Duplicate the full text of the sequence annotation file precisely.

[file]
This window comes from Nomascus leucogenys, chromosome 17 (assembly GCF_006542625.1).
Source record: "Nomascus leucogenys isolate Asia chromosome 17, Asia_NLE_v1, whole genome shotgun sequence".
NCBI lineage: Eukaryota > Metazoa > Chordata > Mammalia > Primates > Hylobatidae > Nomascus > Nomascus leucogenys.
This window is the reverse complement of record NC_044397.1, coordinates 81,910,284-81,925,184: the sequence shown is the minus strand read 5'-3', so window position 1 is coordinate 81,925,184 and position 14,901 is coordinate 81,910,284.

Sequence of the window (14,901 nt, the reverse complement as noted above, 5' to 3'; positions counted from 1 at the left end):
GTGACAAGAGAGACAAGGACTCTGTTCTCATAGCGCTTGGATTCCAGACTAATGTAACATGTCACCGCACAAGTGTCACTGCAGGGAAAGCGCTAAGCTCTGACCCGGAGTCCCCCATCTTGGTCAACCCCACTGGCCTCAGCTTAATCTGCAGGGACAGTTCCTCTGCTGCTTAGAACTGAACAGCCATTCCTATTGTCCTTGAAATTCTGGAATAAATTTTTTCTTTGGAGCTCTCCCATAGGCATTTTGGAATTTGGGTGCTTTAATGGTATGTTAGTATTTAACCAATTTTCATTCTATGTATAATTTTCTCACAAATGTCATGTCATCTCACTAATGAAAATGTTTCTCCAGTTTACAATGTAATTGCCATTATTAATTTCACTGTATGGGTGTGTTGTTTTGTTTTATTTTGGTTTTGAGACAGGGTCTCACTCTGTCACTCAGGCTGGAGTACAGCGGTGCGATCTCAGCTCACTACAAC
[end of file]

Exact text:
This window comes from Nomascus leucogenys, chromosome 17 (assembly GCF_006542625.1).
Source record: "Nomascus leucogenys isolate Asia chromosome 17, Asia_NLE_v1, whole genome shotgun sequence".
NCBI lineage: Eukaryota > Metazoa > Chordata > Mammalia > Primates > Hylobatidae > Nomascus > Nomascus leucogenys.
This window is the reverse complement of record NC_044397.1, coordinates 81,910,284-81,925,184: the sequence shown is the minus strand read 5'-3', so window position 1 is coordinate 81,925,184 and position 14,901 is coordinate 81,910,284.

Sequence of the window (14,901 nt, the reverse complement as noted above, 5' to 3'; positions counted from 1 at the left end):
GTGACAAGAGAGACAAGGACTCTGTTCTCATAGCGCTTGGATTCCAGACTAATGTAACATGTCACCGCACAAGTGTCACTGCAGGGAAAGCGCTAAGCTCTGACCCGGAGTCCCCCATCTTGGTCAACCCCACTGGCCTCAGCTTAATCTGCAGGGACAGTTCCTCTGCTGCTTAGAACTGAACAGCCATTCCTATTGTCCTTGAAATTCTGGAATAAATTTTTTCTTTGGAGCTCTCCCATAGGCATTTTGGAATTTGGGTGCTTTAATGGTATGTTAGTATTTAACCAATTTTCATTCTATGTATAATTTTCTCACAAATGTCATGTCATCTCACTAATGAAAATGTTTCTCCAGTTTACAATGTAATTGCCATTATTAATTTCACTGTATGGGTGTGTTGTTTTGTTTTATTTTGGTTTTGAGACAGGGTCTCACTCTGTCACTCAGGCTGGAGTACAGCGGTGCGATCTCAGCTCACTACAAC